practices of a society in line with the rule following strategy
- but that this is supposed to directly modify the mental states
we actually have in order to allow for better mindreading.
Mindreading and mindshaping can thereby be considered
complementary in that effective mindshaping depends on
mindreading and vice versa (Peters, 2019).
Second, we also tend to rely on mindreading when a social
situation emerges that offers only a small number of
perceptual cues (Baron-Cohen, 1995). Imagine, for example,
a situation in which we read an email from an editor or a
comment posted under a blog entry. In these cases, we engage
in forms of social interactions but all typical cues of direct
perception are missing. Thus, particularly in situations of this
kind, we seem to rely on the attribution of mental states by
means of theory-based inferences or simulations in order to
successfully engage in social understanding. It might be
objected that although in these cases interactive mechanisms
cannot be at work, other processes, such as social roles or past
experiences may be employed rather than mindreading. For
example, I may have interacted with editors via mail on a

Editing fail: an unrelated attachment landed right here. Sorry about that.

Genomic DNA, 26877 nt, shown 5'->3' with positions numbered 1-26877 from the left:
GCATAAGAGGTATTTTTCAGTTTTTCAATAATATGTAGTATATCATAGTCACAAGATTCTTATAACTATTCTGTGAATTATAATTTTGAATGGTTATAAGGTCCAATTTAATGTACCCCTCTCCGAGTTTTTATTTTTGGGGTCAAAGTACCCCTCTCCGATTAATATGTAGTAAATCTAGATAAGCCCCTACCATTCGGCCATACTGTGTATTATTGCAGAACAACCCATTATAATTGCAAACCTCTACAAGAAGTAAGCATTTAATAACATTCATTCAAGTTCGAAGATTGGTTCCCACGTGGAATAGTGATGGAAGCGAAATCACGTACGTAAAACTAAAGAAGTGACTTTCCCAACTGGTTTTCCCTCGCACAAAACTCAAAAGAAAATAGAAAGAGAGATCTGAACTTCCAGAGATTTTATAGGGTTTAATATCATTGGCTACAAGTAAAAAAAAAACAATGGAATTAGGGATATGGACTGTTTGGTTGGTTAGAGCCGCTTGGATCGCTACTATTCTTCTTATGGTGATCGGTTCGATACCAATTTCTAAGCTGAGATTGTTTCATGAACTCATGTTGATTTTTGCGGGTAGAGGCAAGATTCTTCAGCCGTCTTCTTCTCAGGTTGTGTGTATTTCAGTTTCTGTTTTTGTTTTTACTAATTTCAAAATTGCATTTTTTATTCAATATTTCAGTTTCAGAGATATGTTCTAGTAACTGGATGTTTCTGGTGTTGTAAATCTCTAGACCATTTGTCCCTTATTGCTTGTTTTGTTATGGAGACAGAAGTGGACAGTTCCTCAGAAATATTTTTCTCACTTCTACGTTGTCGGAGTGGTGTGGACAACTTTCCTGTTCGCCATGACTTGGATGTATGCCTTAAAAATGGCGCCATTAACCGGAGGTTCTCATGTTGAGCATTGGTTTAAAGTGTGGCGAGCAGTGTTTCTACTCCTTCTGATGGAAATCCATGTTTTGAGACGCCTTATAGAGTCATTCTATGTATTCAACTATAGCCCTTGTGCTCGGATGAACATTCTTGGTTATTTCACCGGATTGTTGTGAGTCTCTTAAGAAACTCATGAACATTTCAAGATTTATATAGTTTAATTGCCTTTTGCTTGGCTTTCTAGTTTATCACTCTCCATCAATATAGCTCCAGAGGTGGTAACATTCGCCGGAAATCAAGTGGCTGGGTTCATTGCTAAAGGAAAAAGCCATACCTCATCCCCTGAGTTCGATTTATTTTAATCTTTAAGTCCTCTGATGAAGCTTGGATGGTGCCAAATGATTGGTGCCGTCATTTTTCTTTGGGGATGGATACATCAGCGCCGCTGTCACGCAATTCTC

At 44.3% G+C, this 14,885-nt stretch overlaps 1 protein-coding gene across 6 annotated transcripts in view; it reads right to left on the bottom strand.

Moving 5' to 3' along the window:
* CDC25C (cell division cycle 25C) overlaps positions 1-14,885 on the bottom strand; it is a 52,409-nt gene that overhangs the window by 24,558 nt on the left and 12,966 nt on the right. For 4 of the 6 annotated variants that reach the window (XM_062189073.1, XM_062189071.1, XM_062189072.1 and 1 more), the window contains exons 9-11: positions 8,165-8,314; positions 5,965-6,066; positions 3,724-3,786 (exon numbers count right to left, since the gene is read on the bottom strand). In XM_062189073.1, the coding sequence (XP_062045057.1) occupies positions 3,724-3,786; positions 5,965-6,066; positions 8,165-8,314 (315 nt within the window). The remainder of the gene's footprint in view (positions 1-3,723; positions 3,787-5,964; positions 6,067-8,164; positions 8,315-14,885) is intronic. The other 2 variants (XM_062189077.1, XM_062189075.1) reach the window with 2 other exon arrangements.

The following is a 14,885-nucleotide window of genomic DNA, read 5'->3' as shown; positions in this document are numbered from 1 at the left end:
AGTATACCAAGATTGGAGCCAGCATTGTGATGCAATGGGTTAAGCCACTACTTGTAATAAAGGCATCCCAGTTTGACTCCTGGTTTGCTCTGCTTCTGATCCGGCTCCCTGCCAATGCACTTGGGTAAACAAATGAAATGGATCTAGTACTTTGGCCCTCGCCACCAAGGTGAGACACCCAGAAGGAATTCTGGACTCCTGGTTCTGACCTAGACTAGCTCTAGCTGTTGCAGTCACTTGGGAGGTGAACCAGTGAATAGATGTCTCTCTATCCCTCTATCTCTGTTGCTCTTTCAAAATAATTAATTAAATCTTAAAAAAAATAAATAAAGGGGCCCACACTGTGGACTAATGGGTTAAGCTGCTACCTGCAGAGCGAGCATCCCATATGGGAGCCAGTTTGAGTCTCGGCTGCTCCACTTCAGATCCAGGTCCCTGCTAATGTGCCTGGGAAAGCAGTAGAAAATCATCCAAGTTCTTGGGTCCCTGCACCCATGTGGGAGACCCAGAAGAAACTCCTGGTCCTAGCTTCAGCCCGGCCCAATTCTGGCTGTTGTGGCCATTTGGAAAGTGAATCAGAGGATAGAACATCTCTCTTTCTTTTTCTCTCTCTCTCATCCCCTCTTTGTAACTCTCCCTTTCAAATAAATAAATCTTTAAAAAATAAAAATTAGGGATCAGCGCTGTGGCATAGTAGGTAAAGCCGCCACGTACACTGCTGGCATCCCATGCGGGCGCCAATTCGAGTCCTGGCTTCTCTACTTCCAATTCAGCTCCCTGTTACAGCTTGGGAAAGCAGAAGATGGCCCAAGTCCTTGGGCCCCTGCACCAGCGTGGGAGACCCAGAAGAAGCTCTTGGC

regular basis and, therefore, I can rely on certain social scripts
or stereotypes in order to explain or predict behavior without
explicitly attributing a mental state. Notwithstanding, we
often engage in forms of communication in which we have
no general rules that we can rely on. For example, an early
career researchers might lack previous experience with
editors and even for advanced researchers it might appear
difficult to associate a random commentator with a social role
that allows for the prediction of behavior without the
engagement of mindreading. With the progress of
digitalization in our life and the fact that we use written
communication via various media for central aspects of our
professional and private lives, it seems difficult to see only a
peripheral role for mindreading here.
Third, socio-cognitive strategies of direct perception and
rule following are of limited use when a social situation
becomes more complex and multilayered. While it is often
emphasized that human beings are cooperative and this
collaborative interaction is a driving force in the development
of human social cognition (Tomasello, 2020), we should not
forget that we are also a highly competitive species. While
we may be willing to directly reveal our mental states in some
contexts, often we are more withdrawn with strangers or
actively try to deceive people. There are many different
reasons why people try to hide their actual mental states from
others. In some cases, a friend may act as if everything is fine
because they are ashamed to about their feelings. In another
case, a co-worker may act friendly so that we do not realize
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their intention of plotting against us to receive a promotion.